“Bizkit the Sleepwalking Dog” has had over 17 million views, if you add up all of his videos cumulatively. That’s nothing. “Charlie Bit My Finger” has a whopping 127.4 million views, or 242 years worth of viewing time for one video. The number of videos of babies doing weird/funny things has reached staggering proportions (a baby laughing an old man’s laugh – 95 million views, “Baby Laughing Devil Laugh”– 23 million views, “Snake Swallows Hippo”– over 12 million views combined, “Battle at Kruger”– 46 million views equaling 755 years of viewing time for that one video alone). “America’s Funniest Home Videos” would have a problem on their hands. We have such quick access to the technology that is imaging our world that our eyes can’t keep up with our brains. We are capturing too much to see. Moreover, we are capturing too much to explain.
It would be hard to imagine that the creators of YouTube started their video venture in an attempt to give voice to all those crazy things that animals and babies do. But that is largely what it has become. The weird, warped, and otherworldly aspects of this planet have always been around; we just now have a medium to readily view them. In other words, the world is not a stranger or more inexplicable place than it was 500 years ago – we’ve just come up with more ways to shine light on the fractured earth we live on. This begs the question: in its explanation of those things which we didn’t before understand, does technology also uncover the same amount of things we never knew existed? Is technology filling a hole by digging another hole?
Whether it is proof of a broken creation that a dog sleepwalks and runs into a wall can be debated. But even our highest sources for news can’t resist the temptation to put a camera on the bizarre. CNN’s coverage of the Balloon Boy has been widely satirized because the network gave it such weight. It was a story of epic proportions that ended in ordinary fashion. The major news channels couldn’t pass up the possibility that a boy might be flying,Flight of the Navigator style, in a saucer-shaped homemade dirigible. It was the potential for otherworldliness that caught the attention of the masses.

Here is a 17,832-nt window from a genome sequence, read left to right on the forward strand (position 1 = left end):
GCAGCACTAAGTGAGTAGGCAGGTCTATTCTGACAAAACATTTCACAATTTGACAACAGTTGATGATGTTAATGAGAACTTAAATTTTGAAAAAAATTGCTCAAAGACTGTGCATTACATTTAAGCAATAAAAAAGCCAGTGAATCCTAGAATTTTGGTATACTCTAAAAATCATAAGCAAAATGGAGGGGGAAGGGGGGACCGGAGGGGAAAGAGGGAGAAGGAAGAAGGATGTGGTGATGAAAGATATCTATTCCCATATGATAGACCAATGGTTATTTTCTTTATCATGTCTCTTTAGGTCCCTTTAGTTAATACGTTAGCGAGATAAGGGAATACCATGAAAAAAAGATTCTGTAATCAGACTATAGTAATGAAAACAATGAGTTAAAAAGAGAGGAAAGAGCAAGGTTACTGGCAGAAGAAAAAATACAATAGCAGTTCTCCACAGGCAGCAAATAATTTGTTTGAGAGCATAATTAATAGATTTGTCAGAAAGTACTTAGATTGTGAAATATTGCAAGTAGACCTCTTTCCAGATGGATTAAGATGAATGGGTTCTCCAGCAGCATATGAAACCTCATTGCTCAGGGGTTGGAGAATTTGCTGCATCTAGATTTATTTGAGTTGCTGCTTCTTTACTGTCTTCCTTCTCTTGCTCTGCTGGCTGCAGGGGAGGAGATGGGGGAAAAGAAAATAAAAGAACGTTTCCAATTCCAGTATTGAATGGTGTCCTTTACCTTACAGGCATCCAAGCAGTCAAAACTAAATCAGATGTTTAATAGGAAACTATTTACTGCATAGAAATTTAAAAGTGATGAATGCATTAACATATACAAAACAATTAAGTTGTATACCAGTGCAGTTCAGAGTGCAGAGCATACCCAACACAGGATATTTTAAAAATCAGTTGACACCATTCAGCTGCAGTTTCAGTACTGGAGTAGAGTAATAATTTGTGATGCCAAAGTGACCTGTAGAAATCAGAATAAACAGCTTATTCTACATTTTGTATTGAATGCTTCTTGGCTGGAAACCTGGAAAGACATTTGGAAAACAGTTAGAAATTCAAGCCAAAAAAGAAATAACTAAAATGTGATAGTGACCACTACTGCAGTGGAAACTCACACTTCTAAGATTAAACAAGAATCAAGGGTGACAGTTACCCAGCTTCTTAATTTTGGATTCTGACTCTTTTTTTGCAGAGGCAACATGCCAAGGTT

It is human nature to be inquisitive, to stand in wonder. Whether it’s a viral video or a journalistic account, these things provoke us to engage others in our fascination. But why do we feel the need to share this with others and insist that they be fascinated, too? This has become a significant cultural tool. If something can provoke a “you gotta see this” response, then people will follow.
Imagine if we had that same fascination about legislation. Every time a bill passed, would you email your friends after reading it, saying “OMG, you gotta see this amendment that blocks the G.O.P. effort against Rangel”? No. That would never happen on the level that YouTube has achieved. The old saying goes, “There are two things you never want to see being made: laws and sausages.”
Culture is shaped by what fascinates us, and according to our time spent watching the aforementioned videos, we’re attracted to the mystery in our world.
If comedy is truly the highest form of drama, then it is obvious that something isn’t quite right. It is this same instinct that makes us step back from our computers, chuckle in complete confusion, and ask: WTF?